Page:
From Wikipedia, the free encyclopedia
Object storage (also known as object-based storage) is a computer data storage architecture that manages data as objects, as opposed to other storage architectures like file systems which manages data as a file hierarchy, and block storage which manages data as blocks within sectors and tracks. Each object typically includes the data itself, a variable amount of metadata, and a globally unique identifier. Object storage can be implemented at multiple levels, including the device level (object-storage device), the system level, and the interface level. In each case, object storage seeks to enable capabilities not addressed by other storage architectures, like interfaces that can be directly programmable by the application, a namespace that can span multiple instances of physical hardware, and data-management functions like data replication and data distribution at object-level granularity.
Object storage systems allow retention of massive amounts of unstructured data. Object storage is used for purposes such as storing photos on Facebook, songs on Spotify, or files in online collaboration services, such as Dropbox.
An object can be defined as a static element, for example:
What will not be a object? A dynamic element:
|Name:||CEPH: Architecture Overview|
|Description:||This document is the start line to understand this technology|
|Modification date :||11/02/2019|
|Notify changes to:||dodger|
What is NOT:
You can read/watch a basic introduction here: https://ceph.com/ceph-storage/
From a very simple point of view: Ceph acts as a disk.
With the correct OS library like can be the kernel module for “ext4”/“btrfs”, you'll be able to read/write directly.
This library is called
And interact with
RADOS the reliable autonomic distributed object store which is the Object storage itselv.
Continuing with this simple view, like ext4 for example, you'll have data blocks and journal blocks to maintain consistency; that are OSD (object store data) and MON (monitoring) nodes:
So you'll have something like this:
Going deeper, you'll find that the data placement over OSD nodes is calculated by an algorithm called CRUSH: Controlled Replication Under Scalable Hashing which is:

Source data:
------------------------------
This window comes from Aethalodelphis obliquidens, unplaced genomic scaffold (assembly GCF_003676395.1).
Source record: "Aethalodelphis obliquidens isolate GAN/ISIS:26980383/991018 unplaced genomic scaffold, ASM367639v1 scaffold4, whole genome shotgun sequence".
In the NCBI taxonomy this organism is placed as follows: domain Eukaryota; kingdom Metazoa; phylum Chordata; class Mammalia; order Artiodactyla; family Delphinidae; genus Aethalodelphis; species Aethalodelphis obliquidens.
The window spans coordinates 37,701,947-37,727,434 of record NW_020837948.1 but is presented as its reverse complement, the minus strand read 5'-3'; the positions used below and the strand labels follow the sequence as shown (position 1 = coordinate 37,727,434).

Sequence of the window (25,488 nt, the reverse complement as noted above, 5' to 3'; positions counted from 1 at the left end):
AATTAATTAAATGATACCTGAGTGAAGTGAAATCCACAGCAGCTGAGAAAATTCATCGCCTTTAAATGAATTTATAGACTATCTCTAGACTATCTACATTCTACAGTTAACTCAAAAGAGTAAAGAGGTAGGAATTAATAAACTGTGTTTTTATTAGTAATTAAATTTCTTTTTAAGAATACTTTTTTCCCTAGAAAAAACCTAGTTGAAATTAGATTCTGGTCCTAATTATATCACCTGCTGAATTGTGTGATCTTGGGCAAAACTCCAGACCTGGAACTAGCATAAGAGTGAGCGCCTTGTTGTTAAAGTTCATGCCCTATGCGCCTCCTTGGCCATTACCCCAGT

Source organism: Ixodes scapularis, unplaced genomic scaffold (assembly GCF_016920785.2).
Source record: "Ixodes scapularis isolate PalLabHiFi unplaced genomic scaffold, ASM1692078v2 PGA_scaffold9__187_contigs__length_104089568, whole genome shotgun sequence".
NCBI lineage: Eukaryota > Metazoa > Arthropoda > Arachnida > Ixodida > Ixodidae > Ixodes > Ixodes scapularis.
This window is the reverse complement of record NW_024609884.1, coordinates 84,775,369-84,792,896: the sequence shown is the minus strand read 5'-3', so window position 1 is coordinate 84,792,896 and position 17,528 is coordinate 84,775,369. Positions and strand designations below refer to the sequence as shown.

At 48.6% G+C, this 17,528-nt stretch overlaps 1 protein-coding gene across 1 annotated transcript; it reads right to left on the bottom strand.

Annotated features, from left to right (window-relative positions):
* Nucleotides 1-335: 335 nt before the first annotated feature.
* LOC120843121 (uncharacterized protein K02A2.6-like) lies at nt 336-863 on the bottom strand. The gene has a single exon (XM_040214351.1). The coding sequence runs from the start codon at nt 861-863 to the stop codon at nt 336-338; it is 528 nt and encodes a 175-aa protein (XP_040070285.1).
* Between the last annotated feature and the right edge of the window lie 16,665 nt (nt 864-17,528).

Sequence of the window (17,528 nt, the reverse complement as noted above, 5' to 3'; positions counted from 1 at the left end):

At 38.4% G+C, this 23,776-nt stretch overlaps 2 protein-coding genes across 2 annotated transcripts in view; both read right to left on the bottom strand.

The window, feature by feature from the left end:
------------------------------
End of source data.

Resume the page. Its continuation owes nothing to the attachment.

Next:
So when a client want to write data in the CEPH cluster though RADOS, librados in the client side invokes CRUSH to perform the calculation on where of the available OSD's write the data.
That result in a very strong architecture with no single point of failure, cause you'll not have a/many node/s taking care of metadata.
Its also really fast: you'll have n*osd servers to perform read/writes.
Its robust, if any of the OSD node fails, the data is replicated N times (where N is a config option) through other OSD's and will be accessible with the CRUSH calculation.
Also if any OSD fail, the MONitors will re-map the cluster and OSD's will re-replicate the data to have copied N times in the cluster.
The unique diference in this case is there's a new component involved, the gateway which translate HTTP/REST into librados.
You'll have a lot of overhead/performance gap using the gateway instead of using librados directly…
So if you take the previous graph, simplified, you'll have:
Official documentation: https://docs.ceph.com/docs/master/cephfs/
Again, the diference in using CEPH as “filesystem” is that there's another component: the “Metadata server”.
Metadata a role similar to Monitor:
When requesting access to any of our object storages or if you're a newcomer, you should know that:
Here you have a template to request a new user for the object storage:
Good morning #infrastructure, We're facing a new project that involves store tons of objects and We want to use our incredible Ceph installation. Please provide us a new User so we can store all the data from this project. Name of the project: "This_template_sucks" Environment: DEVELOPMENT Expected number of buckets: 666 Thanks for your effort, best regards!
Amazon Naming method consist on:
Using ACL's we can publish the object storage to internet (like amazon's S3) to avoid re-using IIS/dotnet/netcore apps only to serve files.